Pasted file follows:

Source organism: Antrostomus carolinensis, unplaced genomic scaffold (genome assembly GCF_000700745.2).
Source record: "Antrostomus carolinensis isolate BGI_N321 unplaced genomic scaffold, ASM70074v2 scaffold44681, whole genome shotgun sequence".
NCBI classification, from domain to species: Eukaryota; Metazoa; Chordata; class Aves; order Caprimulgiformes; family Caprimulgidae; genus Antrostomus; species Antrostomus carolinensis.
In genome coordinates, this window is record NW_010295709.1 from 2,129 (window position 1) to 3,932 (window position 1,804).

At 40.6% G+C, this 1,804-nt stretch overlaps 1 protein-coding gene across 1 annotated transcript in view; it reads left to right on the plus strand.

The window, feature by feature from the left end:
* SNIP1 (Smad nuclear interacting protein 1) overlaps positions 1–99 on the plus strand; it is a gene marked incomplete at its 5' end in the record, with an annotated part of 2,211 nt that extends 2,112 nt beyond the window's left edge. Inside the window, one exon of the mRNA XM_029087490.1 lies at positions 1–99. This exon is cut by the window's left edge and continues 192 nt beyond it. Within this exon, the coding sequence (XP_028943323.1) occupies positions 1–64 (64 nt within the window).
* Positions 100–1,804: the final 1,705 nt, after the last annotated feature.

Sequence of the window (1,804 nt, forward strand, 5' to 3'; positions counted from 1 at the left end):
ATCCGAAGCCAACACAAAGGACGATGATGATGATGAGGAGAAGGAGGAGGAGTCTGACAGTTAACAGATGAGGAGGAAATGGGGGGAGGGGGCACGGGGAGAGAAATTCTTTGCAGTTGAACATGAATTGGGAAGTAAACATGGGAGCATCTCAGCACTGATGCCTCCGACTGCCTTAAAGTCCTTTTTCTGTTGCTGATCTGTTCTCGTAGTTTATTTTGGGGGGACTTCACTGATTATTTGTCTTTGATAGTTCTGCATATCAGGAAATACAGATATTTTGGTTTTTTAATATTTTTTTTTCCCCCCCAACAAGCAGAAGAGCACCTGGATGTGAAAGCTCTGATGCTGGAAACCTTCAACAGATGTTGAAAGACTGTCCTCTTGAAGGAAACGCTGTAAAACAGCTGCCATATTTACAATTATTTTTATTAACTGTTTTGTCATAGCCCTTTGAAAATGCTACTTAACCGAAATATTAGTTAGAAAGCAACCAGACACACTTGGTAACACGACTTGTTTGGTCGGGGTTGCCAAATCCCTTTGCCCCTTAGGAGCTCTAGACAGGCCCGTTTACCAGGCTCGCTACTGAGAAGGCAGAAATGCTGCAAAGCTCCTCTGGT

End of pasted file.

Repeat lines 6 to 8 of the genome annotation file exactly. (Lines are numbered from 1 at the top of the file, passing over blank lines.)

The window, feature by feature from the left end:
* SNIP1 (Smad nuclear interacting protein 1) overlaps positions 1–99 on the plus strand; it is a gene marked incomplete at its 5' end in the record, with an annotated part of 2,211 nt that extends 2,112 nt beyond the window's left edge. Inside the window, one exon of the mRNA XM_029087490.1 lies at positions 1–99. This exon is cut by the window's left edge and continues 192 nt beyond it. Within this exon, the coding sequence (XP_028943323.1) occupies positions 1–64 (64 nt within the window).
* Positions 100–1,804: the final 1,705 nt, after the last annotated feature.